Once the young birds leave the nest, they don't typically return again for 5-7 years when breeding adults eventually return to the island where they were born during breeding season (December - March). Upon return, they find a mate and wandering albatross adult birds mate for life. Typically, a breeding pair produces one chick every 2-3 years and they travel throughout their lives with small groups.
Wandering albatrosses are known for their vocal displays that are most common in breeding populations or when they are defending their territory around nests. These vocalizations can include bill clapping and croaking.
As the wandering albatrosses ages, their appearance changes and they turn whiter. As they age their black colouring recedes to just the tips of their wings.
Wandering albatross diet
With the help of a large olfactory system and nasal passage that creates a strong sense of smell and very good vision, wandering albatrosses feed mostly on squid and fish on their very long fishing trips at sea that can last between 10 and 20 days at a time.
The wandering albatross, unlike other seabirds, can hunt at night with shallow dives for fish, toothfish, crustaceans, squids and other cephalopods.
Because so much of their diet comes from the salty ocean water, they have an organ called a salt gland above their nasal passage. This helps them rid their bodies of saline, but can sometimes cause a pink yellow stain on the animals necks.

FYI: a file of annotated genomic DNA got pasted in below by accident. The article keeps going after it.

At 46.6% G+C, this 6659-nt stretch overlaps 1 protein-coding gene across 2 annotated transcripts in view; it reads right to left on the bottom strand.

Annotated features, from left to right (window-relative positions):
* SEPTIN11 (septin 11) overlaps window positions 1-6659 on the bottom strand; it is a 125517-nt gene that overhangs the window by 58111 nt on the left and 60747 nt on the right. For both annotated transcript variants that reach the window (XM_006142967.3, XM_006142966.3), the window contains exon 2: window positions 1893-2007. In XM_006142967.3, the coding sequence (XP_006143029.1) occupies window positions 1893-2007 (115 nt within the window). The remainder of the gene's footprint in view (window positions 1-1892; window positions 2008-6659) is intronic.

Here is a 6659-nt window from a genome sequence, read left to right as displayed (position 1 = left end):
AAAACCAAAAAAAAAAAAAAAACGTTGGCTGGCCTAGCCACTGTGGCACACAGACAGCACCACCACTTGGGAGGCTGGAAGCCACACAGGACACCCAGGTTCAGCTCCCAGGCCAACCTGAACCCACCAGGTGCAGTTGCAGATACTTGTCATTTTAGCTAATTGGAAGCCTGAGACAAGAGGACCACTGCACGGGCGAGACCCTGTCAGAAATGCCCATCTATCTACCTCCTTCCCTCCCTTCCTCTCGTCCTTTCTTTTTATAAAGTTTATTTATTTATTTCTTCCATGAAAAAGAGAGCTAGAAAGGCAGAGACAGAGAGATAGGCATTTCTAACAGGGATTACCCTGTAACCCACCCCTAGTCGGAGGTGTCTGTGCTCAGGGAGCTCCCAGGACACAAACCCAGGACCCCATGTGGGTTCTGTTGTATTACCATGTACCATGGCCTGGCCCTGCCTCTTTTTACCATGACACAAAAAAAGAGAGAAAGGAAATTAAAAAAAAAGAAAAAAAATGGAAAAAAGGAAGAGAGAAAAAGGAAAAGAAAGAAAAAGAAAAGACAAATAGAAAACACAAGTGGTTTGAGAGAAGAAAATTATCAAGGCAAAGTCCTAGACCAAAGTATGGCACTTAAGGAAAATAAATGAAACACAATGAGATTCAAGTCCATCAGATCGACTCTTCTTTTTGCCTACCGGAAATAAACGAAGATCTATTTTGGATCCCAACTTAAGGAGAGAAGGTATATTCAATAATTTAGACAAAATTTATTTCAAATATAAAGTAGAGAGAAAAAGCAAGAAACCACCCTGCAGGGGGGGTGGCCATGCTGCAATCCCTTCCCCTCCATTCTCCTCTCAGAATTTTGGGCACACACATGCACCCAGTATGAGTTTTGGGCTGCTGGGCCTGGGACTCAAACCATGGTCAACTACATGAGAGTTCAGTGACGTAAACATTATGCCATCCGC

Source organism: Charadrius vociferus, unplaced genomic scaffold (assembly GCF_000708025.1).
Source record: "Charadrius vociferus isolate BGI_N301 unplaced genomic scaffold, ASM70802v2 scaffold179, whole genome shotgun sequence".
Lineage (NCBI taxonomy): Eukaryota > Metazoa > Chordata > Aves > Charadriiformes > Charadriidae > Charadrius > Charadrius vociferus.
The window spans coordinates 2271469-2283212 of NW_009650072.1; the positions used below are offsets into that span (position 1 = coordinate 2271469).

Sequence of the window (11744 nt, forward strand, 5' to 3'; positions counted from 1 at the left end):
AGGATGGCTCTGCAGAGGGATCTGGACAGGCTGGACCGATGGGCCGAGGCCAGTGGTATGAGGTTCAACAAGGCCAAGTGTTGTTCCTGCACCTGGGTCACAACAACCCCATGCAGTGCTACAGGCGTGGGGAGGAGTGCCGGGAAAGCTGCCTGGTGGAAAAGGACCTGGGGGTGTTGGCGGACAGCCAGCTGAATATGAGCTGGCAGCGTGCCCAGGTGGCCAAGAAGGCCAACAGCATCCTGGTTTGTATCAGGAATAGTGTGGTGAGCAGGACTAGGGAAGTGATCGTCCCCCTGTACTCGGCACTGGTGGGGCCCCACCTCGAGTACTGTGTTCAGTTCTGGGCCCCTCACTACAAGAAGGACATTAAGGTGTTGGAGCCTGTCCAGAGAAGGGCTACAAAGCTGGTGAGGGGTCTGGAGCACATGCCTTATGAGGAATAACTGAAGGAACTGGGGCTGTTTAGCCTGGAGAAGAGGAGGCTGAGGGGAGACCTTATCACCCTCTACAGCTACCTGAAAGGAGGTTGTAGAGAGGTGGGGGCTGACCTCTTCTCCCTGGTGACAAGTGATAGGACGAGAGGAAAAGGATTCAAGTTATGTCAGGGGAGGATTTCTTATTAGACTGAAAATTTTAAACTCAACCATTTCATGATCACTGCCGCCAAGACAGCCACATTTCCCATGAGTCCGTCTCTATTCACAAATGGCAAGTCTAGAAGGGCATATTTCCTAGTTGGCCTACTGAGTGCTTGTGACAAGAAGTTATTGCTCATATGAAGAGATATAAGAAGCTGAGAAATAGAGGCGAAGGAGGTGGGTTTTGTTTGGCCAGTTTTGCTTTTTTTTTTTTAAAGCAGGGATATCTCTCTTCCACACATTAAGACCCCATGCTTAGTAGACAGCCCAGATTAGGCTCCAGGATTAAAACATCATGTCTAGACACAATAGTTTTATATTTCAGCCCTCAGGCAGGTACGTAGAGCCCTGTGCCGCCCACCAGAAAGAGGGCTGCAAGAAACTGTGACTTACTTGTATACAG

Is the wandering albatross endangered?
While the wandering albatross is a part of a large species complex, a group of similar species that are very close in appearance but that are a distinct species, wandering albatrosses population declines an estimated 1% per year.
When last studied, their estimated population size was just over 20,000.
Threats to the survival of the wandering albatross are fishing boats and fishing, specifically longline fishing that uses a long baited line with hooks, as they often accidentally catch birds and other wildlife.
Plastic pollution, including fishing hooks and other debris, is also dangerous for wandering albatrosses who eat the plastic and become very sick.
Some conservation efforts are underway to minimize the threat of longline bycatch and some islands that are breeding grounds for them are becoming nature reserves.